By Roy Snell
It is wise to have someone who has managed a compliance and ethics program on your board. But I have 18 compliance professionals on my board. As you can imagine, it can be a little unnerving for a CEO. Today I wore the same sweater for the second time this week. I feel like a rebel. There may be consequences.
Sure, SCCE & HCCA occasionally puts on a belt and suspenders, but I take great comfort in keeping my distance from total disaster. Our board knows every trick in the book with regard to preventing, finding, and fixing problems. It’s probably easier for me than most CEOs, because I actually appreciate the value of getting it right. On our board, I have an expert I can consult in every crevice of risk to make sure I get it right. Does it hinder our business model? Not in the least, and I have proof. We have grown consistently for 21 years. We have built a very large financial reserve. We are now using some of the reserve for our next big endeavor. We have built respect in the compliance world. We have taken big business risks just like every other kind of business, and in my wholly biased opinion, we have crushed it. The idea that compliance hurts business is BS.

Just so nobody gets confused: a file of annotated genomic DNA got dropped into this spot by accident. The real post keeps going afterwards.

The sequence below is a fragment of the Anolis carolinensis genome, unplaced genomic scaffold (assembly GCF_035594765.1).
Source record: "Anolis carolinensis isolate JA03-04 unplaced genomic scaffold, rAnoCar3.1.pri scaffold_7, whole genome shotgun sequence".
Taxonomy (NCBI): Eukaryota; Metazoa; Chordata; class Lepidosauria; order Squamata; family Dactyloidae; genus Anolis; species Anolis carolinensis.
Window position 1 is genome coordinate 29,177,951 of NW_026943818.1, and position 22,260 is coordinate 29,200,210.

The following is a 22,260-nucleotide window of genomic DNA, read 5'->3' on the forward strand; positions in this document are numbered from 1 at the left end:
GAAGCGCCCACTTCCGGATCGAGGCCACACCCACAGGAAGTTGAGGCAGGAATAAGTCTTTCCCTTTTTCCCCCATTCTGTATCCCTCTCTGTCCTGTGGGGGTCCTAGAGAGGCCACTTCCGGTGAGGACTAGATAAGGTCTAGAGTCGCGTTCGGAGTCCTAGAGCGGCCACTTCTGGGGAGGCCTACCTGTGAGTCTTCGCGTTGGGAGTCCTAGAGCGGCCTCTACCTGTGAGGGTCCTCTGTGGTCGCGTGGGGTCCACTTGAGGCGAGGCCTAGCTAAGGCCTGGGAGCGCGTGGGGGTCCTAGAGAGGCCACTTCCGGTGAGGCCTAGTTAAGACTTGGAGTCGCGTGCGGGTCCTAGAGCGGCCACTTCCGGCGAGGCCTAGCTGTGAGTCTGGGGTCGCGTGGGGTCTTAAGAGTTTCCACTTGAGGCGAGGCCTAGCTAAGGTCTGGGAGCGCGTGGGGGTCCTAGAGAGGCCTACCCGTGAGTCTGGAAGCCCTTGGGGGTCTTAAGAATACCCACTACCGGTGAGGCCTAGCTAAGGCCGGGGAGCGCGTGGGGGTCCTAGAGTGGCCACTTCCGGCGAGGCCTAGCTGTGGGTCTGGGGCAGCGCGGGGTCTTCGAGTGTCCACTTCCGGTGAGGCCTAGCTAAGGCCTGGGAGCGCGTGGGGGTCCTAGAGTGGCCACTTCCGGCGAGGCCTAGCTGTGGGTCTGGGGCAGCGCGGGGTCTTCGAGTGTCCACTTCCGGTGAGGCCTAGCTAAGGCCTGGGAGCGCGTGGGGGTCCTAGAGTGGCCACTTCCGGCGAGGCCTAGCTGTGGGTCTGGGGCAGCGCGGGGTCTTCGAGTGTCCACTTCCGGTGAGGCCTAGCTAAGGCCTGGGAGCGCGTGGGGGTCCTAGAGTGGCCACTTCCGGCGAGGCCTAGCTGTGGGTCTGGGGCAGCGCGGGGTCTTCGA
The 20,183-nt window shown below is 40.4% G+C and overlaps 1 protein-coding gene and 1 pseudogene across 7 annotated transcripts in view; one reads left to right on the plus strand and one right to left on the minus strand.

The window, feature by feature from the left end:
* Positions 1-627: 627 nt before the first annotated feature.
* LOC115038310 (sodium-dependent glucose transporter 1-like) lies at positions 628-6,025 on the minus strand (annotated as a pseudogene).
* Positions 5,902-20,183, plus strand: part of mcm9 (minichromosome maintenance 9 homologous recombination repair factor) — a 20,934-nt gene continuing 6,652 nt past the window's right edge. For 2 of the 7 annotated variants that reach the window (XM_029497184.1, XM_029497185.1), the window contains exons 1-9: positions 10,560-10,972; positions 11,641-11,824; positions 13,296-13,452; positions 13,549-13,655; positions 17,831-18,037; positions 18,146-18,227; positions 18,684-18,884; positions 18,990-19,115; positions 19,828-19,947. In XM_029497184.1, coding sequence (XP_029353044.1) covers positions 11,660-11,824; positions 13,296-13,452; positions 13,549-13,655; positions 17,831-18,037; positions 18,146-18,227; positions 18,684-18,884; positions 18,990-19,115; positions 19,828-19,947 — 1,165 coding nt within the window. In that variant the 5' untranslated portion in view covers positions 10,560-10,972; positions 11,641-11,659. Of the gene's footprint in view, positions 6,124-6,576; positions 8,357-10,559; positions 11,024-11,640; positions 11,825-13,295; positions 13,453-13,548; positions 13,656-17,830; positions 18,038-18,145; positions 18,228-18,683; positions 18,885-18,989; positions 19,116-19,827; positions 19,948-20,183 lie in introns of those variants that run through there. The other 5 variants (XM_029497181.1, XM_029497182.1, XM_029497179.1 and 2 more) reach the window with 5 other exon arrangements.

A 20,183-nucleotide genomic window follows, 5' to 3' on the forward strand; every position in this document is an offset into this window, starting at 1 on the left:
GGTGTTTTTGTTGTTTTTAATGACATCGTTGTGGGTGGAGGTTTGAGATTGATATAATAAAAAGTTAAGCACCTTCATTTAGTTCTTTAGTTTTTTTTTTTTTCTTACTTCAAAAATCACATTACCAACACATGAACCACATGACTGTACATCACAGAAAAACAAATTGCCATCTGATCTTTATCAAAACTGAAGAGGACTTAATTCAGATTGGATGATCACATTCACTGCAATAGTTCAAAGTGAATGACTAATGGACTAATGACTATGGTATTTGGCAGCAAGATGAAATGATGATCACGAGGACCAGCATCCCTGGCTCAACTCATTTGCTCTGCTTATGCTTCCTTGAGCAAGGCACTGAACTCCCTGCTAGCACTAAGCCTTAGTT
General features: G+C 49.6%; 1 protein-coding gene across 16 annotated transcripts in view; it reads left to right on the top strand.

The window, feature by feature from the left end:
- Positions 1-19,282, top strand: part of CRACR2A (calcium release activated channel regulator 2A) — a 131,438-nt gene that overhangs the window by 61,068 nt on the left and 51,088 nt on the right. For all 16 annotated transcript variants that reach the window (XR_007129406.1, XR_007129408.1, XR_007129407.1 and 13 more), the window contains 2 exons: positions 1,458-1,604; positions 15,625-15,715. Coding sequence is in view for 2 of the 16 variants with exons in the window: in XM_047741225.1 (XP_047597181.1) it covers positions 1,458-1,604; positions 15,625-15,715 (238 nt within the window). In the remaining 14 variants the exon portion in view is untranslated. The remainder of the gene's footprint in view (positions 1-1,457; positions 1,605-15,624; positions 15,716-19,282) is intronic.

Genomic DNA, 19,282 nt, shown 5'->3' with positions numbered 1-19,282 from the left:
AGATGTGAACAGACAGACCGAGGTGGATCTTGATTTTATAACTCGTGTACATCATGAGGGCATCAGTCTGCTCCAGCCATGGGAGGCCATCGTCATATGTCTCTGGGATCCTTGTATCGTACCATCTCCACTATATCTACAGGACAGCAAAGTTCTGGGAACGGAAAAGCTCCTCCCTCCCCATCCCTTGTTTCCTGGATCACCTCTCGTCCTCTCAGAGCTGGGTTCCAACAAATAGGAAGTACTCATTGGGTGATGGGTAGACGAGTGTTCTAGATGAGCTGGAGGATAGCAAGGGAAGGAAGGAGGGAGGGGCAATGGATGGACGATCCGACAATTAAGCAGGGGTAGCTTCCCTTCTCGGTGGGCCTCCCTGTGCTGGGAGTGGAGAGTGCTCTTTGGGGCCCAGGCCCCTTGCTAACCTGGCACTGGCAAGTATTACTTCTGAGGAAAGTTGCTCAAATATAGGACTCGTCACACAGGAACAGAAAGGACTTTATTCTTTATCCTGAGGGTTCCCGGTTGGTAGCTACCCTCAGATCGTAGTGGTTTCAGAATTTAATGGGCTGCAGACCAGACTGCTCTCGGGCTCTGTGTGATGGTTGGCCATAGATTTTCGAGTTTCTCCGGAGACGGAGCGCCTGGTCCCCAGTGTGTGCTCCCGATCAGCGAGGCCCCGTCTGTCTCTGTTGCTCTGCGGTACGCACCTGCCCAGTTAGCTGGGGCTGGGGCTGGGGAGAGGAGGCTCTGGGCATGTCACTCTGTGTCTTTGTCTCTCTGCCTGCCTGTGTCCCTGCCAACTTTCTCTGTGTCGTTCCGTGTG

Ironically, the best time to have compliance professionals around is when things go horribly wrong. It’s like having a serious car accident in front of a convention of doctors. They are calm, dissect the problem, put it in perspective, and know how to fix it. They base their decisions on facts, proper investigation, and research rather than emotions or feelings. They don’t judge how you got into the mess until the mess is fixed and controls are put in place to prevent it from happening again. If some discipline or criticism is necessary, they have at it—but they know what is reasonable.
Society today looks like the days of the Salem witch trials when it comes to regulatory or ethical mistakes. There is no fact gathering, due process, judge, or jury. Random people are dragged into the street by “the mob,” and their careers are burnt to the ground. Compliance professionals don’t do that. They don’t overreact or underreact, because they have seen it all before. Frankly, I really don’t understand why all these CEOs, whose careers were ruined by employees who made bad decisions, didn’t have someone who had run a compliance program before tied to their hip to give them better advice than the clowns they were listening to before the disaster. Their careers would still be intact. I am very lucky.